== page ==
ODU STUDENTS EXPLORE INTERDISCIPLINARY COLLABORATIONS
Old Dominion University doctoral students Rachel Sleighter and Ann Marie Kopitzke took the opportunity at the 2007 Graduate Student Research Forum in Richmond on Tuesday, Feb. 6, to explore the possibility of interdisciplinary research collaborations.
Melanie Carter Rose, another ODU doctoral student who was chosen to present her research at the forum, was impressed by how many of her fellow presenters are working on projects based in their communities.
Two other doctoral students in the ODU delegation, Bruce Floersheim and Janet Laughlin, said the forum is valuable because it forces the participants to put their research goals into everyday language.
"The forum presented an opportunity to set up possible future collaborations," said Sleighter, whose field is chemistry. She also noted that the event "allowed legislators to see the research being done throughout the state, and how future funding could really help answer some questions of public concern." Kopitzke, whose focus is health services research, said, "Legislators and the public should understand that this experience will greatly enhance networking and collaboration efforts of universities and graduate researchers."
The research that was presented has "the potential to influence the local economy and the quality of life here, and also across the country and the world," said Rose, a student in business administration/finance. "It was a pleasure to participate in the forum."
Floersheim, whose studies are in mechanical engineering, appreciated the opportunity to learn about research being done outside of his field. "This is a unique opportunity since most forums at this level are with researchers pursuing similar efforts in similar fields," he said. He also welcomed the opportunity to defend his research. "Ultimately, if we can't articulate the value and benefit of our work to the people of the commonwealth, we need to find a new line of research."
Added Laughlin, who is pursuing a doctorate in community college leadership, "the forum forces one to synthesize a research initiative into succinct talking points appropriate for audiences with various levels of sophistication and differing interests. By sharing our findings and how they are being used to improve practice, we build a case for continued investment in graduate education."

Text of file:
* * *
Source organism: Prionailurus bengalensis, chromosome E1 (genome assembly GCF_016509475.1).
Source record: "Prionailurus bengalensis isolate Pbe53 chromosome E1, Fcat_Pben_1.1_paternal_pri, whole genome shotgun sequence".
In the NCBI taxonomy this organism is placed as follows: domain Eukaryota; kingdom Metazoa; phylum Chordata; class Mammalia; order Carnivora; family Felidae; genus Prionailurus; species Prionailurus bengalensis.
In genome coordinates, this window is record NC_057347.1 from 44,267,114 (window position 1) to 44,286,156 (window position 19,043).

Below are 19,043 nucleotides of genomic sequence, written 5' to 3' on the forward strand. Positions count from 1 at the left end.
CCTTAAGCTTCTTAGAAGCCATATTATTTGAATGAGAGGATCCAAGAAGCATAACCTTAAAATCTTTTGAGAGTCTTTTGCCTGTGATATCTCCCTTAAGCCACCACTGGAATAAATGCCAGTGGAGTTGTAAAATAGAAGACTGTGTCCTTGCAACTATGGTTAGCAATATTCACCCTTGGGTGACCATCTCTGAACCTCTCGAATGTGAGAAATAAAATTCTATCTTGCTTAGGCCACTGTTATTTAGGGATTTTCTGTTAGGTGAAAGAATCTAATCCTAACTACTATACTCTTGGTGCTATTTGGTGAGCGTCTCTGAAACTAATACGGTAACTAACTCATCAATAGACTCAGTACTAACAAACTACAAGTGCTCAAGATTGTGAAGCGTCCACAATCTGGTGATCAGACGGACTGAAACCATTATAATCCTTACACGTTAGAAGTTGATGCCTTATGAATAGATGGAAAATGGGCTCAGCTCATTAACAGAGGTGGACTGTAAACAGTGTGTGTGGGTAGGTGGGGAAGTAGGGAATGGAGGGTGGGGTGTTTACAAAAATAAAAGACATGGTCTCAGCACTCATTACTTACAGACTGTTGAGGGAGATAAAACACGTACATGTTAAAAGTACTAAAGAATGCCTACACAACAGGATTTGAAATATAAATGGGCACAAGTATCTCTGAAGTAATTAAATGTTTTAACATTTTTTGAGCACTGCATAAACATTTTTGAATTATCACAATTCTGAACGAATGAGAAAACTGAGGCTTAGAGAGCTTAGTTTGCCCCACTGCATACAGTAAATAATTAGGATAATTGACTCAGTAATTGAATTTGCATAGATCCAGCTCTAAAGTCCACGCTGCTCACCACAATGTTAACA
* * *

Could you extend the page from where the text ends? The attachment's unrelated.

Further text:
The five were among six ODU doctoral students who participated in the forum, which was sponsored by the Virginia Council of Graduate Schools. The event was held at the Library of Virginia and featured exhibits of the work of about 70 students from 13 Virginia universities.
Philip Langlais, ODU vice provost for graduate studies and research, and who led the ODU delegation at the forum, said the university's six students "were impressive and great ambassadors for ODU."
The ODU participants and their project titles are:
·Sonja Sray, international studies, "Examining the Dark Side: When Democracy Faces Hostility and Loses."
·Melanie Carter Rose, business administration/finance, "For Better or for Worse: Earnings Management, Forecast Error, and Analyst Following."
·Janet T. Laughlin, community college leadership, "An Examination of Differences Between Occupational-Technical Student and Transfer Student Engagement of Small Community Colleges in Virginia."
·R. Bruce Floersheim, mechanical engineering, "Uncertainty Analysis and Model Validation for Structural Dynamics in a Helicopter Tail Cone."
·Ann Marie Kopitzke, health services research, "Elderly Access to Pharmaceuticals and Medicare Part D."
·Rachel Sleighter, chemistry, "The Characterization and Reactivity of Dissolved Organic Matter Along a River-to-Ocean Transect of the Lower Chesapeake Bay."
Brenda Neuman Lewis, assistant vice president for graduate studies and who also was at the forum, said the various ODU colleges nominated candidates and the final selection was made by the Office of Graduate Studies. "Our decisions were based, among other things, on the quality of research and the value of that research to the commonwealth," Lewis explained.
She noted that about 70 percent of the people who earn graduate degrees in Virginia take jobs in Virginia, and that the forum is designed to show the benefits of in-state graduate education.
This article was posted on: February 14, 2007
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